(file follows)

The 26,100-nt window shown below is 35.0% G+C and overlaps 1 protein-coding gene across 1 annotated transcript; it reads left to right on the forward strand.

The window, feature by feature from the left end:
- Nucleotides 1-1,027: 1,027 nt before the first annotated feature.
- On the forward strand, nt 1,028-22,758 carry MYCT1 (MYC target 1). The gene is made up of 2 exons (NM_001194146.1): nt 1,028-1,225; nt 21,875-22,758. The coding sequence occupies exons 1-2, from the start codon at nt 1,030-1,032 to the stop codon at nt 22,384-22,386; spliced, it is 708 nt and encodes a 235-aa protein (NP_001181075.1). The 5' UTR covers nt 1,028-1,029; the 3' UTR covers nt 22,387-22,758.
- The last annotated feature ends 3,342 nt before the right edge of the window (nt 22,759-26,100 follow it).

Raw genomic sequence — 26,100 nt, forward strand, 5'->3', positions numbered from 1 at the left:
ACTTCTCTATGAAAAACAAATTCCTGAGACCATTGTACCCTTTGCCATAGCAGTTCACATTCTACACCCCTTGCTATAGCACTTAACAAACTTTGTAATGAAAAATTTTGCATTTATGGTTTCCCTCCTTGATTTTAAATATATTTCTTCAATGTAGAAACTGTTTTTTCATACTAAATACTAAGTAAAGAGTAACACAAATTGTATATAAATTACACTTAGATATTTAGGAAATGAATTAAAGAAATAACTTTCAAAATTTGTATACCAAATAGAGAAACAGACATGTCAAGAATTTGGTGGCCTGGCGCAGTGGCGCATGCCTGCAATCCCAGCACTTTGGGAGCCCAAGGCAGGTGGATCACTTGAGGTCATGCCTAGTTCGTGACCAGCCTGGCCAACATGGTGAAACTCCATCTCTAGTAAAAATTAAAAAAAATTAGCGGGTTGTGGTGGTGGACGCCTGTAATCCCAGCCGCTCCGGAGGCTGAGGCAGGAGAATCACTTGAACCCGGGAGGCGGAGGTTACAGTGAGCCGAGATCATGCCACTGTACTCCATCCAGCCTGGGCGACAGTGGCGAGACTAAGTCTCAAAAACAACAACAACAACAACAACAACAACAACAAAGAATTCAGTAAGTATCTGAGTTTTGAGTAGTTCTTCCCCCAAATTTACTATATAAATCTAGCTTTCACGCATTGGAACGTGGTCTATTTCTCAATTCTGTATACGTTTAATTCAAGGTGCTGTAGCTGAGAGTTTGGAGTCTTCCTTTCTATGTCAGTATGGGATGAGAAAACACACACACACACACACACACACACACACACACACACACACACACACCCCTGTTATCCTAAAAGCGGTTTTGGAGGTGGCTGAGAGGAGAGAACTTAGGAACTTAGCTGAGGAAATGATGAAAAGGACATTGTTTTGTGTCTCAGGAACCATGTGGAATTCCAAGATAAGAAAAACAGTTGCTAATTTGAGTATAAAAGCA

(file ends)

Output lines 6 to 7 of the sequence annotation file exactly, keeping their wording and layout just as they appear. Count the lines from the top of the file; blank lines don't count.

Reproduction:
Raw genomic sequence — 26,100 nt, forward strand, 5'->3', positions numbered from 1 at the left:
ACTTCTCTATGAAAAACAAATTCCTGAGACCATTGTACCCTTTGCCATAGCAGTTCACATTCTACACCCCTTGCTATAGCACTTAACAAACTTTGTAATGAAAAATTTTGCATTTATGGTTTCCCTCCTTGATTTTAAATATATTTCTTCAATGTAGAAACTGTTTTTTCATACTAAATACTAAGTAAAGAGTAACACAAATTGTATATAAATTACACTTAGATATTTAGGAAATGAATTAAAGAAATAACTTTCAAAATTTGTATACCAAATAGAGAAACAGACATGTCAAGAATTTGGTGGCCTGGCGCAGTGGCGCATGCCTGCAATCCCAGCACTTTGGGAGCCCAAGGCAGGTGGATCACTTGAGGTCATGCCTAGTTCGTGACCAGCCTGGCCAACATGGTGAAACTCCATCTCTAGTAAAAATTAAAAAAAATTAGCGGGTTGTGGTGGTGGACGCCTGTAATCCCAGCCGCTCCGGAGGCTGAGGCAGGAGAATCACTTGAACCCGGGAGGCGGAGGTTACAGTGAGCCGAGATCATGCCACTGTACTCCATCCAGCCTGGGCGACAGTGGCGAGACTAAGTCTCAAAAACAACAACAACAACAACAACAACAACAACAAAGAATTCAGTAAGTATCTGAGTTTTGAGTAGTTCTTCCCCCAAATTTACTATATAAATCTAGCTTTCACGCATTGGAACGTGGTCTATTTCTCAATTCTGTATACGTTTAATTCAAGGTGCTGTAGCTGAGAGTTTGGAGTCTTCCTTTCTATGTCAGTATGGGATGAGAAAACACACACACACACACACACACACACACACACACACACACACACACACCCCTGTTATCCTAAAAGCGGTTTTGGAGGTGGCTGAGAGGAGAGAACTTAGGAACTTAGCTGAGGAAATGATGAAAAGGACATTGTTTTGTGTCTCAGGAACCATGTGGAATTCCAAGATAAGAAAAACAGTTGCTAATTTGAGTATAAAAGCA